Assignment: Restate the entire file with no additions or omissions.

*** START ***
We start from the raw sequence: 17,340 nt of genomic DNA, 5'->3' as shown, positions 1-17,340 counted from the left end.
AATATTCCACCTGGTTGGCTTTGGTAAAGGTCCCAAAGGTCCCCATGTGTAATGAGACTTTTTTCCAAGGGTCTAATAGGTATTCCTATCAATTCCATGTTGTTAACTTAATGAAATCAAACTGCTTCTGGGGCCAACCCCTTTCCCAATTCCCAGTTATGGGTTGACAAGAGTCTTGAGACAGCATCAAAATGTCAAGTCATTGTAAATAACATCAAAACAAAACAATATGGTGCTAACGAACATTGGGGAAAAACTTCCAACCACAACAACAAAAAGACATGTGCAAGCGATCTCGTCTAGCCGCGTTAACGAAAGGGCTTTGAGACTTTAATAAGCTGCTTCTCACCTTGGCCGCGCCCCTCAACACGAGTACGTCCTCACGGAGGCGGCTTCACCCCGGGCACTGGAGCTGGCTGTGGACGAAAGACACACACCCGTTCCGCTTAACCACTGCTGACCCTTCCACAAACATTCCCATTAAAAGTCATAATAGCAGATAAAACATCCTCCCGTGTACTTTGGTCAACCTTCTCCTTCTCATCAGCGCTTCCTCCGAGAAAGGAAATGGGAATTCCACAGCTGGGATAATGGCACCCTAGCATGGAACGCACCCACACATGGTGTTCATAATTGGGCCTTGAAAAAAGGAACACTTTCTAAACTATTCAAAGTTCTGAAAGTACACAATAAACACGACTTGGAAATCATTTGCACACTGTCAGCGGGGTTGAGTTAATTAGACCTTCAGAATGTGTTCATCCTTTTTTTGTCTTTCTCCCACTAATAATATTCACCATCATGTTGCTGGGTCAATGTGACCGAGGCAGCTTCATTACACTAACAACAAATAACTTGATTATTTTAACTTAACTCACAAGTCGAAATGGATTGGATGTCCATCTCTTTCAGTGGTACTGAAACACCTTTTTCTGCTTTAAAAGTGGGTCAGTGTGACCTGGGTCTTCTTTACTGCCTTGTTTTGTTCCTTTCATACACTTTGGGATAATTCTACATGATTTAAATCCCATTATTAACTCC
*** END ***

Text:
We start from the raw sequence: 17,340 nt of genomic DNA, 5'->3' as shown, positions 1-17,340 counted from the left end.
AATATTCCACCTGGTTGGCTTTGGTAAAGGTCCCAAAGGTCCCCATGTGTAATGAGACTTTTTTCCAAGGGTCTAATAGGTATTCCTATCAATTCCATGTTGTTAACTTAATGAAATCAAACTGCTTCTGGGGCCAACCCCTTTCCCAATTCCCAGTTATGGGTTGACAAGAGTCTTGAGACAGCATCAAAATGTCAAGTCATTGTAAATAACATCAAAACAAAACAATATGGTGCTAACGAACATTGGGGAAAAACTTCCAACCACAACAACAAAAAGACATGTGCAAGCGATCTCGTCTAGCCGCGTTAACGAAAGGGCTTTGAGACTTTAATAAGCTGCTTCTCACCTTGGCCGCGCCCCTCAACACGAGTACGTCCTCACGGAGGCGGCTTCACCCCGGGCACTGGAGCTGGCTGTGGACGAAAGACACACACCCGTTCCGCTTAACCACTGCTGACCCTTCCACAAACATTCCCATTAAAAGTCATAATAGCAGATAAAACATCCTCCCGTGTACTTTGGTCAACCTTCTCCTTCTCATCAGCGCTTCCTCCGAGAAAGGAAATGGGAATTCCACAGCTGGGATAATGGCACCCTAGCATGGAACGCACCCACACATGGTGTTCATAATTGGGCCTTGAAAAAAGGAACACTTTCTAAACTATTCAAAGTTCTGAAAGTACACAATAAACACGACTTGGAAATCATTTGCACACTGTCAGCGGGGTTGAGTTAATTAGACCTTCAGAATGTGTTCATCCTTTTTTTGTCTTTCTCCCACTAATAATATTCACCATCATGTTGCTGGGTCAATGTGACCGAGGCAGCTTCATTACACTAACAACAAATAACTTGATTATTTTAACTTAACTCACAAGTCGAAATGGATTGGATGTCCATCTCTTTCAGTGGTACTGAAACACCTTTTTCTGCTTTAAAAGTGGGTCAGTGTGACCTGGGTCTTCTTTACTGCCTTGTTTTGTTCCTTTCATACACTTTGGGATAATTCTACATGATTTAAATCCCATTATTAACTCC